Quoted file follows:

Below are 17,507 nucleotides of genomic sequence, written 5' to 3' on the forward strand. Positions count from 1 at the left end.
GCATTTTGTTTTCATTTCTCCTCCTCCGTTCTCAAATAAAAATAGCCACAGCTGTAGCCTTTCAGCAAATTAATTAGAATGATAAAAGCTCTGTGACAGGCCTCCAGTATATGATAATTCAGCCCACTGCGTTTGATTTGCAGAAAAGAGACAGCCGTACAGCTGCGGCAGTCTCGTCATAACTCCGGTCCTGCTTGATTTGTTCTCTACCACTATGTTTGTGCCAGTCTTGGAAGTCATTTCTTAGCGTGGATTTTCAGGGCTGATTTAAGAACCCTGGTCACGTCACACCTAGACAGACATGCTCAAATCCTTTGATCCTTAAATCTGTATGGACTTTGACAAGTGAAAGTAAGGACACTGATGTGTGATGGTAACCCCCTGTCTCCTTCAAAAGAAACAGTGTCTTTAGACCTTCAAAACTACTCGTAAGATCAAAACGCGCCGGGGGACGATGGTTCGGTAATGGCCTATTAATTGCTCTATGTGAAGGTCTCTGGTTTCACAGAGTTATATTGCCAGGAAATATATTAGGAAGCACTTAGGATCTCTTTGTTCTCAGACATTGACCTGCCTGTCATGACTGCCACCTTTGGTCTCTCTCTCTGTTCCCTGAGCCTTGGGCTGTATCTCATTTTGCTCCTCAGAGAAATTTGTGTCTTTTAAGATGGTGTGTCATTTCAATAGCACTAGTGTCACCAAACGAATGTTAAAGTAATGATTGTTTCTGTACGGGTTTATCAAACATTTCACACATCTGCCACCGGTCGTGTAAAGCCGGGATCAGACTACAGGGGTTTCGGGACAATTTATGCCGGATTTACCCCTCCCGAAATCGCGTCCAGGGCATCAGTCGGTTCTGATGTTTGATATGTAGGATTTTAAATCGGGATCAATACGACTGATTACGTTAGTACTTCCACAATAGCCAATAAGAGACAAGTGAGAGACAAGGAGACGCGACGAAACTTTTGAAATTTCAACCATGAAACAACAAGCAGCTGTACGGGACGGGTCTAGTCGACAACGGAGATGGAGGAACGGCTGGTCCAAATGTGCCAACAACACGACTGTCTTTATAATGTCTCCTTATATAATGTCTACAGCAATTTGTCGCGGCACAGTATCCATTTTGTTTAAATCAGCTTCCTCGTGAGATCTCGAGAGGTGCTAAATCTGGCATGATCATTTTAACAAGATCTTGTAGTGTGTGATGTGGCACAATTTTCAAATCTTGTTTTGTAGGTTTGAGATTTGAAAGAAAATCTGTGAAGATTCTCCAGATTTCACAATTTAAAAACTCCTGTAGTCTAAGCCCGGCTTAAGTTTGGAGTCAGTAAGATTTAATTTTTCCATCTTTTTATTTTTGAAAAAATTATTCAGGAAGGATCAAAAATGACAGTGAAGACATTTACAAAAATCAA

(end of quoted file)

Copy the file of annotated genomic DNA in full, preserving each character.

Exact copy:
Below are 17,507 nucleotides of genomic sequence, written 5' to 3' on the forward strand. Positions count from 1 at the left end.
GCATTTTGTTTTCATTTCTCCTCCTCCGTTCTCAAATAAAAATAGCCACAGCTGTAGCCTTTCAGCAAATTAATTAGAATGATAAAAGCTCTGTGACAGGCCTCCAGTATATGATAATTCAGCCCACTGCGTTTGATTTGCAGAAAAGAGACAGCCGTACAGCTGCGGCAGTCTCGTCATAACTCCGGTCCTGCTTGATTTGTTCTCTACCACTATGTTTGTGCCAGTCTTGGAAGTCATTTCTTAGCGTGGATTTTCAGGGCTGATTTAAGAACCCTGGTCACGTCACACCTAGACAGACATGCTCAAATCCTTTGATCCTTAAATCTGTATGGACTTTGACAAGTGAAAGTAAGGACACTGATGTGTGATGGTAACCCCCTGTCTCCTTCAAAAGAAACAGTGTCTTTAGACCTTCAAAACTACTCGTAAGATCAAAACGCGCCGGGGGACGATGGTTCGGTAATGGCCTATTAATTGCTCTATGTGAAGGTCTCTGGTTTCACAGAGTTATATTGCCAGGAAATATATTAGGAAGCACTTAGGATCTCTTTGTTCTCAGACATTGACCTGCCTGTCATGACTGCCACCTTTGGTCTCTCTCTCTGTTCCCTGAGCCTTGGGCTGTATCTCATTTTGCTCCTCAGAGAAATTTGTGTCTTTTAAGATGGTGTGTCATTTCAATAGCACTAGTGTCACCAAACGAATGTTAAAGTAATGATTGTTTCTGTACGGGTTTATCAAACATTTCACACATCTGCCACCGGTCGTGTAAAGCCGGGATCAGACTACAGGGGTTTCGGGACAATTTATGCCGGATTTACCCCTCCCGAAATCGCGTCCAGGGCATCAGTCGGTTCTGATGTTTGATATGTAGGATTTTAAATCGGGATCAATACGACTGATTACGTTAGTACTTCCACAATAGCCAATAAGAGACAAGTGAGAGACAAGGAGACGCGACGAAACTTTTGAAATTTCAACCATGAAACAACAAGCAGCTGTACGGGACGGGTCTAGTCGACAACGGAGATGGAGGAACGGCTGGTCCAAATGTGCCAACAACACGACTGTCTTTATAATGTCTCCTTATATAATGTCTACAGCAATTTGTCGCGGCACAGTATCCATTTTGTTTAAATCAGCTTCCTCGTGAGATCTCGAGAGGTGCTAAATCTGGCATGATCATTTTAACAAGATCTTGTAGTGTGTGATGTGGCACAATTTTCAAATCTTGTTTTGTAGGTTTGAGATTTGAAAGAAAATCTGTGAAGATTCTCCAGATTTCACAATTTAAAAACTCCTGTAGTCTAAGCCCGGCTTAAGTTTGGAGTCAGTAAGATTTAATTTTTCCATCTTTTTATTTTTGAAAAAATTATTCAGGAAGGATCAAAAATGACAGTGAAGACATTTACAAAAATCAA